While posting was a bit slower the last couple of days, a lot of that had to do with the epic Geoff Baker thread. It certainly captured my reading and thinking attention and, at least for a while this morning and early afternoon, writing attention. At the risk of hyperbole, I think the comments in the thread represent the absolute best the blogosphere has to offer: unrushed, intelligent discussion by intelligent people eager to persuade and willing to be persuaded. I can only laugh when I hear the old cliches which hold that bloggers and their commenters are bomb-throwing sensationalists and that the mainstream media represents the height of professionalism. Read the Baker thread and then watch “Around the Horn” and tell me who the real attention whores are. Great job ShysterBall readers, and thank you very much for stopping by Geoff. I’m really proud of the conversation that went down.
Anyway, I figure I’ll close for the week with a link — furnished by Sara K — that sheds a lot of light on the whole Ibanez affair. Here it is. It’s about tennis. Rafael Nadal to be precise, and it’s a blog post written by FanHouse’s Michael David Smith last year. The upshot: An L.A. Times columnist wrote a bit about Rafael Nadal and steroids that went way, way beyond anything that Jeord Morris did. Smith, who is so damn good and so damn prolific that he makes me look like a dilettante, calls him out on it. As far as I can tell, the matter died there. Neither Ken Rosenthal nor his tennis equivalent read the riot act to the guy from the Times. Neither Geoff Baker nor his tennis equivalent were inspired to turn the episode into an ethics class. It sat there. It died. People moved on, as they probably should have.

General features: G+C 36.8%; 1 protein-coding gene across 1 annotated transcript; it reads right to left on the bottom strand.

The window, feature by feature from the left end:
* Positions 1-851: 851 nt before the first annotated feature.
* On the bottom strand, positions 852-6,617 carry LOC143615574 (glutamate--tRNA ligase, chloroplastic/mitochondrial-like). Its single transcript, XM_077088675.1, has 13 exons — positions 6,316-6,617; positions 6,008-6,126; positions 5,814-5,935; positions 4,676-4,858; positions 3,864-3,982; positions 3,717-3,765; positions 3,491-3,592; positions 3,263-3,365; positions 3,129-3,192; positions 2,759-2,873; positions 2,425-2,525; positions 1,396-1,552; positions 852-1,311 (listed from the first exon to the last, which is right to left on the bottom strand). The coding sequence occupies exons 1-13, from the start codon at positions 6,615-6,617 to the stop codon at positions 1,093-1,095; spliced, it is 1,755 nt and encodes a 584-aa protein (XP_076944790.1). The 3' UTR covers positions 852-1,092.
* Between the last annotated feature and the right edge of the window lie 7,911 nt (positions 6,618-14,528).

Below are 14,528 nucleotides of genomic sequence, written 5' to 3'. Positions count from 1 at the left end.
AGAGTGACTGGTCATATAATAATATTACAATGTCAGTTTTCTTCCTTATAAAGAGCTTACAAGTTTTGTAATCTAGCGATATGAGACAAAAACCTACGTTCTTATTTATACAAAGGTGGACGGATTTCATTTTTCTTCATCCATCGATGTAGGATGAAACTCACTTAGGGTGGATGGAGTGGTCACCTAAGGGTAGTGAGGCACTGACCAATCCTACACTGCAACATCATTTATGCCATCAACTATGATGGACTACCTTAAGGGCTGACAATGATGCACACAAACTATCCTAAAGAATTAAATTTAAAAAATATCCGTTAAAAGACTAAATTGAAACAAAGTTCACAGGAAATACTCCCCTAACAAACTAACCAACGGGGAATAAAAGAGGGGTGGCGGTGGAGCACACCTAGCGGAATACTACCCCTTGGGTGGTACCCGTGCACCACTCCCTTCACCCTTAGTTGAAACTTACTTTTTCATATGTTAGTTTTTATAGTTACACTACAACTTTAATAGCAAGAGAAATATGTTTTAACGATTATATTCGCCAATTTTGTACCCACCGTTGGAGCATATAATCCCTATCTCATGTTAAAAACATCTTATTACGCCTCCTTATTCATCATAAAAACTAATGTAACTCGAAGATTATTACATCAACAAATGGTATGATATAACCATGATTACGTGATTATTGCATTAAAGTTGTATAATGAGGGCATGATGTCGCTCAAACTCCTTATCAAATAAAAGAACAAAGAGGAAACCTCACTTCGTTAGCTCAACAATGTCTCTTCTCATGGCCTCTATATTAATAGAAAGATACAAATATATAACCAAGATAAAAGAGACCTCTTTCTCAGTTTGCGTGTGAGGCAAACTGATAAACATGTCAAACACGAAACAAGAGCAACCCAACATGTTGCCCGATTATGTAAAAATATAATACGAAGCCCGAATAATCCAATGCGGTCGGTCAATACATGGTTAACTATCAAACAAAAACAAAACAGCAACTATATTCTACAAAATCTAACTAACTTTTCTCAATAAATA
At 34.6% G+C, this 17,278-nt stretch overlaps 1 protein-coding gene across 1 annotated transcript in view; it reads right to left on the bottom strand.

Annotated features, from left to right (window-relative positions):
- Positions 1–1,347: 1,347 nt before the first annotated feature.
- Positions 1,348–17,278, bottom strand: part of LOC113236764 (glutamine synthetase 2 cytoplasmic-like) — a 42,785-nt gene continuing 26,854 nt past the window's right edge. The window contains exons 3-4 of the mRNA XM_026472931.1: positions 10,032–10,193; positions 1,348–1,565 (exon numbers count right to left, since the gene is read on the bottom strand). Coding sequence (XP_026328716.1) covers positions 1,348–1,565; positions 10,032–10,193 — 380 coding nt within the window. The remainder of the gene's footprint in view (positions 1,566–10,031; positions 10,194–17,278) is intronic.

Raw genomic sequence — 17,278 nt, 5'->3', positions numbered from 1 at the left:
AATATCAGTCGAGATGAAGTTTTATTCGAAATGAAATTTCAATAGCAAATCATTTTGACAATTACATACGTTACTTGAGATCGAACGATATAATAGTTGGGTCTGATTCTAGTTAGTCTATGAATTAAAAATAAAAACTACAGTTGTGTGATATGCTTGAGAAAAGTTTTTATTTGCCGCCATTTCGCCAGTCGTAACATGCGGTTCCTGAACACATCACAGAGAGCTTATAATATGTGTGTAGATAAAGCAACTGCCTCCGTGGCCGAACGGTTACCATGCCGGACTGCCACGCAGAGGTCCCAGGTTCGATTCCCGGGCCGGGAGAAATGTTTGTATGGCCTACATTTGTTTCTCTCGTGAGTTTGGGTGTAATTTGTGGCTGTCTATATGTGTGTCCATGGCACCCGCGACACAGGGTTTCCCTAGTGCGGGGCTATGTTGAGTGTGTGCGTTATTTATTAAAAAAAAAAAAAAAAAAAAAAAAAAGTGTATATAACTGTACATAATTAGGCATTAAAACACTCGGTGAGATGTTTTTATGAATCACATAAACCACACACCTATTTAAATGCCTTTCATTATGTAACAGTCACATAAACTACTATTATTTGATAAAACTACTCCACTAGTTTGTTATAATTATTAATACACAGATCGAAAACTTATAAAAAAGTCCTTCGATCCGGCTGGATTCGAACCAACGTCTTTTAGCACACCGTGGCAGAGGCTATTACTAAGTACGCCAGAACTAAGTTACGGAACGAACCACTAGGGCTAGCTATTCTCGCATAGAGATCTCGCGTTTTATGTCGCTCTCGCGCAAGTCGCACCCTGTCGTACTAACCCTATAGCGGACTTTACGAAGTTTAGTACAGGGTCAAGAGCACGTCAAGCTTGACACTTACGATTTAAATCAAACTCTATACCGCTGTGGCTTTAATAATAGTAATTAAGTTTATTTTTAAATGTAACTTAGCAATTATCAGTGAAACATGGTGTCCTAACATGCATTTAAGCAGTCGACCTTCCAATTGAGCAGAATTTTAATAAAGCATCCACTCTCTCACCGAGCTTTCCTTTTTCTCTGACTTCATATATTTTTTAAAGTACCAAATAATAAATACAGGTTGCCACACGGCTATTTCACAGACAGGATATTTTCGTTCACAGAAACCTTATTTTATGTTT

When I read that kind of thing — or any of the many, many articles that end with “unfortunately, such suspicion is inevitable these days” — I can only conclude one thing, and that’s that the Morris-Ibanez thing wasn’t about steroids and it wasn’t about ethics. At least not blogger ethics. It was an effort to breathe life into a tired blog vs. MSM turf war and old-fashioned media sensationalism. A couple of years ago that observation might have made me angry and might have inspired me to unleash a screed or two. As I sit here this evening, however, I can only shake my head and smile.
Mencken said that no one ever went broke underestimating the intelligence of the American public. It seems to me that the sporting press in the mainstream media is giving it the old college try. For my part, I’d be lying if I said that I thought idiocy and sensationalism would one day be gone from journalism entirely. But I am optimistic, based on what I’ve seen here and what I’ve seen on many other blogs in the wake of the Ibanez stuff, that the idiocy will constitute a less prominent place in journalism as time goes on.
Thanks everyone. Have a nice weekend.